American independent director Ira Sachs (Married Life, Love Is Strange) has always made films that feel European — in their scope, in their intimacy, in their concerns — even if the themes have, by and large, been very American. With Frankie, Sachs splits the difference and makes a film in Europe with a mostly European cast. Isabelle Huppert plays the titular Frankie, a French actress who invites her extended family (including her husband, played by Brendan Gleeson, her grown son, played by Jérémie Renier and daughter Sylvia, played by Vinette Anderson, but also her first husband and an American friend played by Marisa Tomei, who shows up with boyfriend Greg Kinnear) to Portugal. Frankie knows that she’s dying, but some of her family does not, which means they spend the majority of the film arguing and sniping about much less important things — while others freeze up at the idea of her impending death.
Sachs has been very vocal in his promotion of the film: Frankie was written for Isabelle Huppert.
“We already had known each other for some time,” says Huppert. “We had already agreed that we were going to work together and I knew he was writing this movie for me. So I did read it having this information, but I had no idea what he was going to write. I knew nothing of it. It was a surprise when I read it! (…) As Ira says, ‘we started a conversation.’ We spoke, we spent time together… I imagine it happens once in a while, but even if someone says they wrote it for me, it doesn’t mean it’s good or I want to do it! It gives me no assurance of quality!”
It’s tempting, then, to see Frankie as Sachs’s version of Huppert — she certainly did at first.
“I was surprised, because this morning I did an interview alongside Ira and he said, ‘Frankie is less famous than Isabelle!’ and I thought, ‘Oh, really?!’ (laughs),” she says. “It’s true that the character in the film seems more famous for her television work, which isn’t something that we associate with Huppert. “I haven’t had to do much TV yet, although I am in one episode of Matthew Weiner’s The Romanoffs. It’s my only incursion in the world of TV for now — but that doesn’t mean I won’t do TV, because everyone does TV now. It stays a little vague — I say at one point that I’ve made two movies in the last year, one in France and one in England — but it isn’t very clear what kind of actress she is. She’s a known actress, for sure.”
For an ensemble piece about a person who’s dying, Frankie is staunchly committed to avoiding all forms of melodrama, a staple in the works of Ira Sachs. The style is extremely-pared down — the camera barely moves, and when it does, it’s mainly to follow the movement of the characters.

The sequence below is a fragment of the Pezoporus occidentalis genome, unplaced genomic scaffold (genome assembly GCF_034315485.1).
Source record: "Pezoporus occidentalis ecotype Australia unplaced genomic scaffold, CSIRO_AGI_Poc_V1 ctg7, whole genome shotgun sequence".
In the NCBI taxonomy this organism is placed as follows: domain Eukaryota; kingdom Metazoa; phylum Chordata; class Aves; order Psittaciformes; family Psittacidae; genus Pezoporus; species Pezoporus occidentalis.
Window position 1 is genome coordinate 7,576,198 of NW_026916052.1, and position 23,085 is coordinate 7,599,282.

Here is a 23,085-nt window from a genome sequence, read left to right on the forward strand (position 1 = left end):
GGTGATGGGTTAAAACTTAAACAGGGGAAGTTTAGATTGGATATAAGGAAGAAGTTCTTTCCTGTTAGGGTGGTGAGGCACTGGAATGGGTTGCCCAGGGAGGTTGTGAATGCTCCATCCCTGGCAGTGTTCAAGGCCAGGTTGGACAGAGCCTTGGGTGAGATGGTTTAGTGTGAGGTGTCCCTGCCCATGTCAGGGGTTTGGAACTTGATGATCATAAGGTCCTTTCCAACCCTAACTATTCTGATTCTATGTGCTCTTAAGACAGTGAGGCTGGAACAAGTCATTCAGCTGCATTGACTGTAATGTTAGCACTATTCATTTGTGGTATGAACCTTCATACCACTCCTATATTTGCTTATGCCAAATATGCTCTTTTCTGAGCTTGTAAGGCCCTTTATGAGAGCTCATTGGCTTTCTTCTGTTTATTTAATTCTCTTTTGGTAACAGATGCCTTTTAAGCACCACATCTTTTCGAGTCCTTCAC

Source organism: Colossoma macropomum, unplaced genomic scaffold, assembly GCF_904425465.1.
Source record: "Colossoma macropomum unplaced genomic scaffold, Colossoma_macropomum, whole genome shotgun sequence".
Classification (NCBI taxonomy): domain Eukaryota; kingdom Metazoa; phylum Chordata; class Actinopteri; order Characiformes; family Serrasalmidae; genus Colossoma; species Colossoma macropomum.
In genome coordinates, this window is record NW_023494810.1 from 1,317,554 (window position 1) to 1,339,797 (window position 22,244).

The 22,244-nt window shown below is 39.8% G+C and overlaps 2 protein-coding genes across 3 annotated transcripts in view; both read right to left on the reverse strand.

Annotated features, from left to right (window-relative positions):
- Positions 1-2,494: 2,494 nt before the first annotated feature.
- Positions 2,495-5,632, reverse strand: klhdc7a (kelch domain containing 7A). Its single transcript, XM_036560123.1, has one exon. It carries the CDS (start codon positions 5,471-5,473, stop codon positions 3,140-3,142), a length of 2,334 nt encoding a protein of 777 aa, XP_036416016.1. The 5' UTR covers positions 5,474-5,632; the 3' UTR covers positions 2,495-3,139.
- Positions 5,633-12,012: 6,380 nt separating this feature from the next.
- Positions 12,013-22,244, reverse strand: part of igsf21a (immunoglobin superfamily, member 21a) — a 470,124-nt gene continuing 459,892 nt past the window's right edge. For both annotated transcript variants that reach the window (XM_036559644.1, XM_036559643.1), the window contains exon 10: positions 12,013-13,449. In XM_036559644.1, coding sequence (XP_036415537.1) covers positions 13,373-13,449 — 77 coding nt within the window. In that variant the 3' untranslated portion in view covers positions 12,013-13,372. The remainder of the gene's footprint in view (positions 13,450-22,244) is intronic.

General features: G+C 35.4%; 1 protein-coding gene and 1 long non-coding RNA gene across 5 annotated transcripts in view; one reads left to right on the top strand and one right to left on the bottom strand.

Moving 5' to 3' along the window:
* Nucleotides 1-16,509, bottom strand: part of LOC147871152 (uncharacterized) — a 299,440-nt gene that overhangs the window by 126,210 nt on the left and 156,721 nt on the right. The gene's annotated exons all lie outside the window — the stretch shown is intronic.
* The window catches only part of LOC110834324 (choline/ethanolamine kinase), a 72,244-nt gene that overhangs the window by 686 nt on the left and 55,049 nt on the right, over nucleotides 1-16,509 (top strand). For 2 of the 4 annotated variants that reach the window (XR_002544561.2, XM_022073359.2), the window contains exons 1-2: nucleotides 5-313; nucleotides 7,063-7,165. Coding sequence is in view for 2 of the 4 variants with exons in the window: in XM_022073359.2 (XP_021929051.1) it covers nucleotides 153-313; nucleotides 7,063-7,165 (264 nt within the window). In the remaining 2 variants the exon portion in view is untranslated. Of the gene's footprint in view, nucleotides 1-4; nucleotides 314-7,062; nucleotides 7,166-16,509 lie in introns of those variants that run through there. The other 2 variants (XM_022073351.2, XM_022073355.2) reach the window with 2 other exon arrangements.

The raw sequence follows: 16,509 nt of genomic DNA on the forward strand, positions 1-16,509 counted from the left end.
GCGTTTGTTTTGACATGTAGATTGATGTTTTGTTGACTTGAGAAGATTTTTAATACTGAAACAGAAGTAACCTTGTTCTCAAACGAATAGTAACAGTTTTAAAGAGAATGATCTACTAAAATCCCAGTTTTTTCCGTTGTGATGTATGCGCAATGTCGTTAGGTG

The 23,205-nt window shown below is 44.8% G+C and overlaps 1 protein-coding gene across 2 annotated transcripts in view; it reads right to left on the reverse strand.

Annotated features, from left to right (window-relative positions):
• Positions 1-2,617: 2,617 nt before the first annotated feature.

“The camera doesn’t move much, but that’s what makes it so strong,” says Huppert. “It captures everything without getting in the way. It’s a bit like Japanese cinema — he places the camera and he captures even the most minute of variations. That’s very pleasant to do as an actor, because he doesn’t constantly move it around to cut in or have close-ups. It helps us feel everything because the rhythm of each scene belongs to us. The actor is very free and can use their imagination freely. (…) It’s never distracting. It’s a very fluid and intelligent camera. Ira is a great director in that respect, because you forget the camera entirely. It’s tempting to compare with certain Japanese films that have that capacity of making you forget the camera. On the other hand, you know, there are directors with more mobile camera styles who are also great directors. In any case, for the topics that Ira chooses to shoot, he feels he doesn’t need to be more present as a director than he already is.”
The result is a rather strange beast: not quite a comedy, certainly not a drama, and a film that has an extremely even keel. Such an even keel, in fact, that it seems to have alienated certain viewers at Cannes — but worked much better in Toronto.
“He didn’t want to make a melodrama — it’s not La dame aux camélias!” she continues. “Actually, it kind of is La dame aux camélias, because she knows she’s dying, but it’s not a melodrama. It’s not a sentimental film. His point of view is entirely original. I feel like the character of Frankie is the director of the movie’s narrative — she wants to control things, she wants to direct the people around her. It doesn’t always work how she wants it. It turns into a bit of a vaudeville, like when she wants to set up her friend with her son but it’s starting to look like she might be more into her husband!
“There’s a comedic aspect to that structure. I love the way Ira mixes the tragic and comic. It really hit me yesterday, when we screened the film here at TIFF — people laughed a lot, and we weren’t really expecting that. One of the strengths of his writing is how funny his sad movies can be — like Chekhov, like Euripides… I should know, because I played Euripides! I think that the way he shoots completely matches his writing, in fact. In the writing, people say completely terrible things… and yet, in actuality, they seem less terrible. He makes it feel like he might be glossing over something, but at the same time, if you pay attention, it can be pretty intense.” ■
Frankie opens in Montreal theatres on Friday, Nov. 15. Watch the trailer here: